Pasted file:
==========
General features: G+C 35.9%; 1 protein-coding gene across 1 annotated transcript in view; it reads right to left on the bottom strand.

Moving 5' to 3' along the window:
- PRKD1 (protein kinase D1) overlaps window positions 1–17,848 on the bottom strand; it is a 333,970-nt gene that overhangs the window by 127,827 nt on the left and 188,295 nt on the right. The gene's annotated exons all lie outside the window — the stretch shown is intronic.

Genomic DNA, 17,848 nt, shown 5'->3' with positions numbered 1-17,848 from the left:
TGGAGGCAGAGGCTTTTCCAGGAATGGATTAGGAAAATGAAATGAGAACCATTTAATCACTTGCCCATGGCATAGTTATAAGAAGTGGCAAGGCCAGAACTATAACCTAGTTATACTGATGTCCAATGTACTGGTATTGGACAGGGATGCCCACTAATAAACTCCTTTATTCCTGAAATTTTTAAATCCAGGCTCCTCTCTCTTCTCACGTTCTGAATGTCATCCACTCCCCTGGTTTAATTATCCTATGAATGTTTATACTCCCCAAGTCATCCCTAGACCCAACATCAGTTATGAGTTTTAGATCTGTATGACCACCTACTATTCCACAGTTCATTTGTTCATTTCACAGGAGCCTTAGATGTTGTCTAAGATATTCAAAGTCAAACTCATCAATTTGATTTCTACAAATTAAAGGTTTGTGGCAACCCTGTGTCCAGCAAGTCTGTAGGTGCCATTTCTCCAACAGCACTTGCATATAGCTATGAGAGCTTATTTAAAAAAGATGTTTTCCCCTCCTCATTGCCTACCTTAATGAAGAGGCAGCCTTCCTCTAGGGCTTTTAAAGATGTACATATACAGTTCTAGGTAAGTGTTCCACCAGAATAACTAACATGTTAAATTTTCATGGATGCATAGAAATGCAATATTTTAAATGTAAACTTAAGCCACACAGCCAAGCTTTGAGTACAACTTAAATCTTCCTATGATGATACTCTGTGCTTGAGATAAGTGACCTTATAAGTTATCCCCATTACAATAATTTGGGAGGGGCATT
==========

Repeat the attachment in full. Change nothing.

General features: G+C 35.9%; 1 protein-coding gene across 1 annotated transcript in view; it reads right to left on the bottom strand.

Moving 5' to 3' along the window:
- PRKD1 (protein kinase D1) overlaps window positions 1–17,848 on the bottom strand; it is a 333,970-nt gene that overhangs the window by 127,827 nt on the left and 188,295 nt on the right. The gene's annotated exons all lie outside the window — the stretch shown is intronic.

Genomic DNA, 17,848 nt, shown 5'->3' with positions numbered 1-17,848 from the left:
TGGAGGCAGAGGCTTTTCCAGGAATGGATTAGGAAAATGAAATGAGAACCATTTAATCACTTGCCCATGGCATAGTTATAAGAAGTGGCAAGGCCAGAACTATAACCTAGTTATACTGATGTCCAATGTACTGGTATTGGACAGGGATGCCCACTAATAAACTCCTTTATTCCTGAAATTTTTAAATCCAGGCTCCTCTCTCTTCTCACGTTCTGAATGTCATCCACTCCCCTGGTTTAATTATCCTATGAATGTTTATACTCCCCAAGTCATCCCTAGACCCAACATCAGTTATGAGTTTTAGATCTGTATGACCACCTACTATTCCACAGTTCATTTGTTCATTTCACAGGAGCCTTAGATGTTGTCTAAGATATTCAAAGTCAAACTCATCAATTTGATTTCTACAAATTAAAGGTTTGTGGCAACCCTGTGTCCAGCAAGTCTGTAGGTGCCATTTCTCCAACAGCACTTGCATATAGCTATGAGAGCTTATTTAAAAAAGATGTTTTCCCCTCCTCATTGCCTACCTTAATGAAGAGGCAGCCTTCCTCTAGGGCTTTTAAAGATGTACATATACAGTTCTAGGTAAGTGTTCCACCAGAATAACTAACATGTTAAATTTTCATGGATGCATAGAAATGCAATATTTTAAATGTAAACTTAAGCCACACAGCCAAGCTTTGAGTACAACTTAAATCTTCCTATGATGATACTCTGTGCTTGAGATAAGTGACCTTATAAGTTATCCCCATTACAATAATTTGGGAGGGGCATT